According to the Wisconsin Democracy Campaign, jurisdictions representing about 82% of Wisconsin’s population have approved either a referendum, resolution or both in support of fair maps. 

We rate this claim True.

 

Our Sources

Twitter, Tweet from Sen. Chris Larson, Nov. 9, 2020

Milwaukee Journal Sentinel, "Wisconsin Democrats drop gerrymandering case as Republicans say they may seek fees for taxpayers," June 28, 2019

Milwaukee Journal Sentinel, "Preliminary results from Wisconsin legislative races show Democrats flip two Assembly seats, Republicans flip two Senate seats," Nov. 3, 2020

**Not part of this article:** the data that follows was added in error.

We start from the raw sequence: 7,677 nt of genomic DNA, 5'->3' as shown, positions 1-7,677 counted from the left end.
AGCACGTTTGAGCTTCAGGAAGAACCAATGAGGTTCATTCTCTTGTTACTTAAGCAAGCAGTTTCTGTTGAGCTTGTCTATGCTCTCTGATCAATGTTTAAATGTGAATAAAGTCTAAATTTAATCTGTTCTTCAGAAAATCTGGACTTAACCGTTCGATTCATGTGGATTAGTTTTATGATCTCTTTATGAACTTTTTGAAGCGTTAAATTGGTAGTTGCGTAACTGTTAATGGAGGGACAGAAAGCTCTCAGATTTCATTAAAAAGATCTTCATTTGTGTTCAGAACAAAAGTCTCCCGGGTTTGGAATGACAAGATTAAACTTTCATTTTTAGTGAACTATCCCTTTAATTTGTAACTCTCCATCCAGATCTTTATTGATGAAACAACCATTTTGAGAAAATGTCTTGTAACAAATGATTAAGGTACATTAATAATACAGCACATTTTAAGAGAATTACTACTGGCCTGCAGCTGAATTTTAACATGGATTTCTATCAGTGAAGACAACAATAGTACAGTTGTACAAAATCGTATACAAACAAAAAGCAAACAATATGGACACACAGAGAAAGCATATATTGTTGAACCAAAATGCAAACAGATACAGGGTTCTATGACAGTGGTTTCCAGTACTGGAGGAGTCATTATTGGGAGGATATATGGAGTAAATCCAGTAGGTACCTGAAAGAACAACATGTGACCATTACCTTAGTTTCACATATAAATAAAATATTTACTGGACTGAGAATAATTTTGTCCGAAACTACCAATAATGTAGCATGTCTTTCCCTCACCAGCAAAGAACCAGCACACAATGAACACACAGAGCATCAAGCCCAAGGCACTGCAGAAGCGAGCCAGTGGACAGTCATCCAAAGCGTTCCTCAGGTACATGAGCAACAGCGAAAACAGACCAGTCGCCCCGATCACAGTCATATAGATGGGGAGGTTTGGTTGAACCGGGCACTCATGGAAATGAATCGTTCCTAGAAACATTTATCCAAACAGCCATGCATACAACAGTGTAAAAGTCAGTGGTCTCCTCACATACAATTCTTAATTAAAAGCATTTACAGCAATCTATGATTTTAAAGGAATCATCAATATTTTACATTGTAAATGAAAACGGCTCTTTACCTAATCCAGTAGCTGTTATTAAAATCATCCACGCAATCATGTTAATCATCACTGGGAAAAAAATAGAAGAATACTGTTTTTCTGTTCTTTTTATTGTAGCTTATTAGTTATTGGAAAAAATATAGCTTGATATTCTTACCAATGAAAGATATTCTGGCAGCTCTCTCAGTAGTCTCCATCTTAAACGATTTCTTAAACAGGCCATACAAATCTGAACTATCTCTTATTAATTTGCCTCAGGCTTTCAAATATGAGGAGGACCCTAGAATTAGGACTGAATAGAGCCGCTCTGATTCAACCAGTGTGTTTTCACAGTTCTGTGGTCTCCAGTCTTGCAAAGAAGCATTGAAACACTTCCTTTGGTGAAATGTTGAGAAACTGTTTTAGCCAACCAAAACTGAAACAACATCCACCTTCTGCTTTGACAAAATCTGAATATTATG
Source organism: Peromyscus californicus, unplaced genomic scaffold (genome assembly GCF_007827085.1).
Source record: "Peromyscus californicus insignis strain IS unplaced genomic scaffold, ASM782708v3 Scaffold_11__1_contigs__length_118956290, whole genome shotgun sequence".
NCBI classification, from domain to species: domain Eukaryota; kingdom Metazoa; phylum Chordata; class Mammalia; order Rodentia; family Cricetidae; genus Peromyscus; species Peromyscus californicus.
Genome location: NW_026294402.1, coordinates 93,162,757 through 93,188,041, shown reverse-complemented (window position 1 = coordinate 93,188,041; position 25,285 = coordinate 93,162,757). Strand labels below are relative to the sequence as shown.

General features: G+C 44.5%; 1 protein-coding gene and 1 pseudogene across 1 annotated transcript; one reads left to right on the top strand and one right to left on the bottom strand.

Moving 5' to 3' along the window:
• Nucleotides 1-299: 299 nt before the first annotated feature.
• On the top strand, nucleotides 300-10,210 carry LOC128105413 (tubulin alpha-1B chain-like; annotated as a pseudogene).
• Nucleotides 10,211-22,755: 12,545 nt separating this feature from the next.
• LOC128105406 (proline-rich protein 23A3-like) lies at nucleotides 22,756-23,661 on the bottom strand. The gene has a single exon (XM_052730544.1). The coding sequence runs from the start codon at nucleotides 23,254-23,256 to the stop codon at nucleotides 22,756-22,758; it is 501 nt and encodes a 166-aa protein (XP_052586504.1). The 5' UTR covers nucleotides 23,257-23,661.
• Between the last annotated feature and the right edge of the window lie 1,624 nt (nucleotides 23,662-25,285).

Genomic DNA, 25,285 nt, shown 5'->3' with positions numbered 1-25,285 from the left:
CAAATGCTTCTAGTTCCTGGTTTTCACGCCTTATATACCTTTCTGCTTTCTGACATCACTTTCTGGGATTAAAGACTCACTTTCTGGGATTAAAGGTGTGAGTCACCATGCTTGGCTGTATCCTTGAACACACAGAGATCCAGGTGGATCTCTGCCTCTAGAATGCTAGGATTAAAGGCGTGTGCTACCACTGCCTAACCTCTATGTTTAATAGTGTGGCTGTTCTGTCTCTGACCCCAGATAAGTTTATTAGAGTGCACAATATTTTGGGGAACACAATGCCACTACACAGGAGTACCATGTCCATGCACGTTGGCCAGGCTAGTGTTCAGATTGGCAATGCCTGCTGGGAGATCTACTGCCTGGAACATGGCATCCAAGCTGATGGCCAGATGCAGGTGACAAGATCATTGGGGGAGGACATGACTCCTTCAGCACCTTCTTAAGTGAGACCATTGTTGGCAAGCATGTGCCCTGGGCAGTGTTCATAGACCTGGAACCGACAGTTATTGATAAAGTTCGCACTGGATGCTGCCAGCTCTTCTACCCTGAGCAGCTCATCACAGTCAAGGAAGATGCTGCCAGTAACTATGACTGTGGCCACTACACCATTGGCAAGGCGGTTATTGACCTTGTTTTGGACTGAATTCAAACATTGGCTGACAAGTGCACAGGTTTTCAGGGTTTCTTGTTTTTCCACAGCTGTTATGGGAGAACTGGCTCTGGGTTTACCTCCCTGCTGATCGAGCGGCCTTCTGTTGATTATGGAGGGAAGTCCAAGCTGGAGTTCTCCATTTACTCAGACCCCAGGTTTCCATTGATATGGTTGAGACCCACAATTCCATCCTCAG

PolitiFact, "Yes, because of gerrymandering only one Republican Assembly seat has flipped Democratic since 2013," Oct. 29, 2020

Milwaukee Journal Sentinel, "Tony Evers’ redistricting commission launched with a panel of 3 retired judges to review applications," July 9, 2020

Email conversation with Matt Rothschild, Executive Director of the Wisconsin Democracy Campaign, Dec. 7, 2020

Email conversation with Justin Bielinski, Communications director for Sen. Chris Larson, Dec. 7, 2020 
United States Census, QuickFacts Wisconsin, Dec. 8, 2020

Browse the Truth-O-Meter

More by Laura Schulte

Yes, a majority of Wisconsin jurisdictions support nonpartisan redistricting

Support independent fact-checking.
Become a member!

In a world of wild talk and fake news, help us stand up for the facts.

Sign me up